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# Transformation of Lagrange brackets

The most common set of orbital elements used to parameterize Keplerian orbits consists of the major radius, ; the mean longitude at epoch, ; the eccentricity, ; the inclination (relative to some reference plane), ; the longitude of the perihelion, ; and the longitude of the ascending node, . (See Section 4.12.) The mean orbital angular velocity is [see Equation (4.117)].

Consider how a particular Lagrange bracket transforms under a rotation of the coordinate system , , about the -axis (if we look along the axis). We can write

 (G.41)

where

 (G.42)

Let the new coordinate system be . A rotation about the -axis though an angle brings the ascending node to the -axis. (See Figure 4.6.) The relation between the old and new coordinates is (see Section A.6)

 (G.43) (G.44) and (G.45)

The partial derivatives with respect to can be written

 (G.46) (G.47) (G.48) and (G.49)

where

 (G.50) (G.51) (G.52) and (G.53)

Let , , , and be the equivalent quantities obtained by replacing by in the preceding equations. It thus follows that

 (G.54) and (G.55)

Hence,

 (G.56)

Now,

 (G.57)

Similarly,

 (G.58)

Let

 (G.59)

Because and , it follows that

 (G.60)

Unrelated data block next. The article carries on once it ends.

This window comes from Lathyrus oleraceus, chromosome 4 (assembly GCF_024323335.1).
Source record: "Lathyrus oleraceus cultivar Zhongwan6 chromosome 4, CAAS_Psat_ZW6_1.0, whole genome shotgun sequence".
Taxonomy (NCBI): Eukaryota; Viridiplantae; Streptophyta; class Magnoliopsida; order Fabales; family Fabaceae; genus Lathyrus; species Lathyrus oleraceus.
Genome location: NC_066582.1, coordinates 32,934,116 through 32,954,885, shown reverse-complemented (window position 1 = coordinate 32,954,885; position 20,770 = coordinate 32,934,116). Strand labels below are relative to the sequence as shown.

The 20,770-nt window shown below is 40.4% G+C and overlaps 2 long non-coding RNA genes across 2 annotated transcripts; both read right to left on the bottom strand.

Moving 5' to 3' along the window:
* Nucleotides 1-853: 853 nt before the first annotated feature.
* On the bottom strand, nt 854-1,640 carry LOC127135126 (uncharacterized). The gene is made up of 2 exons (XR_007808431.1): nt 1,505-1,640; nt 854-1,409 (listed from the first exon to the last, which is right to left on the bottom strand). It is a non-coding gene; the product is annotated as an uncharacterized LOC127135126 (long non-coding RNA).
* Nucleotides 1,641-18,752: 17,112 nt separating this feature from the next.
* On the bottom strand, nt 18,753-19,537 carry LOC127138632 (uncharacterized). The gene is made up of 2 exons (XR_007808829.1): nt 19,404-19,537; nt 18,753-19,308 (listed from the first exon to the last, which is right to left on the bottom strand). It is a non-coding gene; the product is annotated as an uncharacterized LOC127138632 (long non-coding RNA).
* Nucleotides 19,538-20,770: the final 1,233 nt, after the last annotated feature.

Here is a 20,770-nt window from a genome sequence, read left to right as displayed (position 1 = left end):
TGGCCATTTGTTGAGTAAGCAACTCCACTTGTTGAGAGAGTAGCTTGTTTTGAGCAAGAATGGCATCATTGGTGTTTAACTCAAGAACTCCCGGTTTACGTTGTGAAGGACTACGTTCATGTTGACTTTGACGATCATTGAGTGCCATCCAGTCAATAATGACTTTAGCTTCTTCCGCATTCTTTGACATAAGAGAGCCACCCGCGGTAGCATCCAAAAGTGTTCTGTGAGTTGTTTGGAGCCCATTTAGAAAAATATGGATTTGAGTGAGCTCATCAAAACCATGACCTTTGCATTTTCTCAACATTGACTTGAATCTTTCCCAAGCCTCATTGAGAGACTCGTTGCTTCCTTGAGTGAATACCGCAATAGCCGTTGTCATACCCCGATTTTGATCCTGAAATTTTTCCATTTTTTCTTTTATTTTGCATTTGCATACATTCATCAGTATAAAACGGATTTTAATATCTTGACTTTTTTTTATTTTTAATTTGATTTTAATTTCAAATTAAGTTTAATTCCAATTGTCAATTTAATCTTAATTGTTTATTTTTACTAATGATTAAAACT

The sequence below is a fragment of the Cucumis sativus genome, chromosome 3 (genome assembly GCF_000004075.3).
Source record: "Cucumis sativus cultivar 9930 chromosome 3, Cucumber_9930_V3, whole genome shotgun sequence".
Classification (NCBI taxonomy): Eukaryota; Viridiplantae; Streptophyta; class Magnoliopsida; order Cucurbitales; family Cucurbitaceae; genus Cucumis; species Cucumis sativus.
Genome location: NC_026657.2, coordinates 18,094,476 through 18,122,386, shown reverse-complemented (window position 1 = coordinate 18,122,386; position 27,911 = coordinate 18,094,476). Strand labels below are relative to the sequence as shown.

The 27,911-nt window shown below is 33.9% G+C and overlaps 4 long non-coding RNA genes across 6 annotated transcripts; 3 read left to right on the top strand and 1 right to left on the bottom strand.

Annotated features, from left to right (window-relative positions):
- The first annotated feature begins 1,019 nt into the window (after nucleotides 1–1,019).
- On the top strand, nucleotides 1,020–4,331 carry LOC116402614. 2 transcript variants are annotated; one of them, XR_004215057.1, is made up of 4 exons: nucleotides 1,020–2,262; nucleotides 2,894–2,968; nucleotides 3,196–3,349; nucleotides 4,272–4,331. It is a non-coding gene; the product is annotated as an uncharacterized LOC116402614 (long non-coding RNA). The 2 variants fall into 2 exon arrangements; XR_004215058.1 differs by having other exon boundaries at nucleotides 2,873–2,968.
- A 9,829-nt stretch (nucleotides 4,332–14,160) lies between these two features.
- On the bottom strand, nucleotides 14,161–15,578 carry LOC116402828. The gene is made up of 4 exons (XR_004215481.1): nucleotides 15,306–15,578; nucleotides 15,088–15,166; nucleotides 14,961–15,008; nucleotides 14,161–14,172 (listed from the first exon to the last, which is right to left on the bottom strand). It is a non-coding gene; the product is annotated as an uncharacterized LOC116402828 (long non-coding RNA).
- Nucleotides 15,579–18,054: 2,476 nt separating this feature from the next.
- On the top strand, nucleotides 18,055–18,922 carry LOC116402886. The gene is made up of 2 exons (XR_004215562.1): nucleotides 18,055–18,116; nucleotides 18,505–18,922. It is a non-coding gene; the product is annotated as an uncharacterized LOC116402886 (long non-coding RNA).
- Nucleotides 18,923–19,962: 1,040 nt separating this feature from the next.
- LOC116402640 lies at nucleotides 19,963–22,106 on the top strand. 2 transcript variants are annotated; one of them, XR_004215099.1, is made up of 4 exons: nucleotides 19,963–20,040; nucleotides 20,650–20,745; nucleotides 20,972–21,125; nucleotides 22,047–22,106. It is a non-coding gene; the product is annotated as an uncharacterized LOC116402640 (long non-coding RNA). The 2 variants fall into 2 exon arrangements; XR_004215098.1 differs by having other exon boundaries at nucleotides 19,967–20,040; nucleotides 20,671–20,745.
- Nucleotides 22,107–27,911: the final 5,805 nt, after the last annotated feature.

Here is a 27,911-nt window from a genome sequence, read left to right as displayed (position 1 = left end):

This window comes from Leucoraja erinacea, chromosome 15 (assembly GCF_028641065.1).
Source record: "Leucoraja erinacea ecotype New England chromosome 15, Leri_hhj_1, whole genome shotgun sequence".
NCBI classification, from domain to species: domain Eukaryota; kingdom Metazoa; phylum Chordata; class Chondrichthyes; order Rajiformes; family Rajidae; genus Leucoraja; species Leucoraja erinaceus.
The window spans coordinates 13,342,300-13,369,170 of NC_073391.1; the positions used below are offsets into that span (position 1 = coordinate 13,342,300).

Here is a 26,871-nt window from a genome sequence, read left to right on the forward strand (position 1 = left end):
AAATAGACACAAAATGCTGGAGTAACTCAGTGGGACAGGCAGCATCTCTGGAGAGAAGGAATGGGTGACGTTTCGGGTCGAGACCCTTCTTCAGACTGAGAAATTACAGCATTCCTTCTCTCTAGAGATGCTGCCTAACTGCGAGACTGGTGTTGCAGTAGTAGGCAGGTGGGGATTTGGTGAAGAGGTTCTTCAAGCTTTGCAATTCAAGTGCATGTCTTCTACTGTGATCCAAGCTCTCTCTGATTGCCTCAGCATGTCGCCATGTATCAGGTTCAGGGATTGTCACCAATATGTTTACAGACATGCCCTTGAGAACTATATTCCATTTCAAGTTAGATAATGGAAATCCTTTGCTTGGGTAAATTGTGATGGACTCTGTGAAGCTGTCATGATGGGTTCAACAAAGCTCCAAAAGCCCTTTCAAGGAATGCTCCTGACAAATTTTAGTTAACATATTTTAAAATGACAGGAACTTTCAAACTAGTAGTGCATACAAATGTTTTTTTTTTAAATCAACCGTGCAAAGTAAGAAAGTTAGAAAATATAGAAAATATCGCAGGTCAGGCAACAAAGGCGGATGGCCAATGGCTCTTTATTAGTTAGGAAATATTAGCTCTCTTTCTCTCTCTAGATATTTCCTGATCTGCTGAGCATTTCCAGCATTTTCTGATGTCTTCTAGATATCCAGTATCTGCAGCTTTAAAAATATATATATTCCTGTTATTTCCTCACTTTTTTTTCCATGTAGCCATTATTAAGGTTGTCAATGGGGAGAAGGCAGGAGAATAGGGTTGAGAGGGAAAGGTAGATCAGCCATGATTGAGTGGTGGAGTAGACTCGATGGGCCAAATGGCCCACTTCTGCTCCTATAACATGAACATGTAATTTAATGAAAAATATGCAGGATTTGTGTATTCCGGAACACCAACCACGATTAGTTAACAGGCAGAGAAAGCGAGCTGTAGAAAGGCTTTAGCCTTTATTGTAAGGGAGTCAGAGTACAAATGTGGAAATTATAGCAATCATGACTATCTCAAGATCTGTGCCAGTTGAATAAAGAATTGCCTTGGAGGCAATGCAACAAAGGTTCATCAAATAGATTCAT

However,

 (G.61)

because the left-hand side is the component of the angular momentum per unit mass parallel to the -axis. Of course, this axis is inclined at an angle to the -axis, which is parallel to the angular momentum vector. Thus, we obtain

 (G.62)

Consider a rotation of the coordinate system about the -axis. Let the new coordinate system be , , . A rotation through an angle brings the orbit into the - plane. (See Figure 4.6.) Let

 (G.63)

By analogy with the previous analysis,

 (G.64)

However, and are both zero, because the orbit lies in the - plane. Hence,

 (G.65)

Consider, finally, a rotation of the coordinate system about the -axis. Let the final coordinate system be , , . A rotation through an angle brings the perihelion to the -axis. (See Figure 4.6.) Let

 (G.66)

By analogy with the previous analysis,

 (G.67)

However,

 (G.68)

so, from Equations (G.62) and (G.65),

 (G.69)

It thus remains to calculate .

The coordinates and --where represents radial distance from the Sun, and is the true anomaly--are functions of the major radius, , the eccentricity, , and the mean anomaly, . Because the Lagrange brackets are independent of time, it is sufficient to evaluate them at ; that is, at the perihelion point. It is easily demonstrated from Equations (4.86) and (4.87) that

 (G.70) (G.71) (G.72) and (G.73)

at small . Hence, at ,

 (G.74) (G.75) (G.76) (G.77) (G.78) and (G.79)

because . All other partial derivatives are zero. Because the orbit in the , , coordinate system only depends on the elements , , and , we can write

 (G.80)

Substitution of the values of the derivatives evaluated at into this expression yields

 (G.81) (G.82) (G.83)

and

 (G.84)

where . Hence, from Equation (G.69), we obtain

 (G.85)

Next: Lagrange planetary equations Up: Derivation of Lagrange planetary Previous: Lagrange brackets
Richard Fitzpatrick 2016-03-31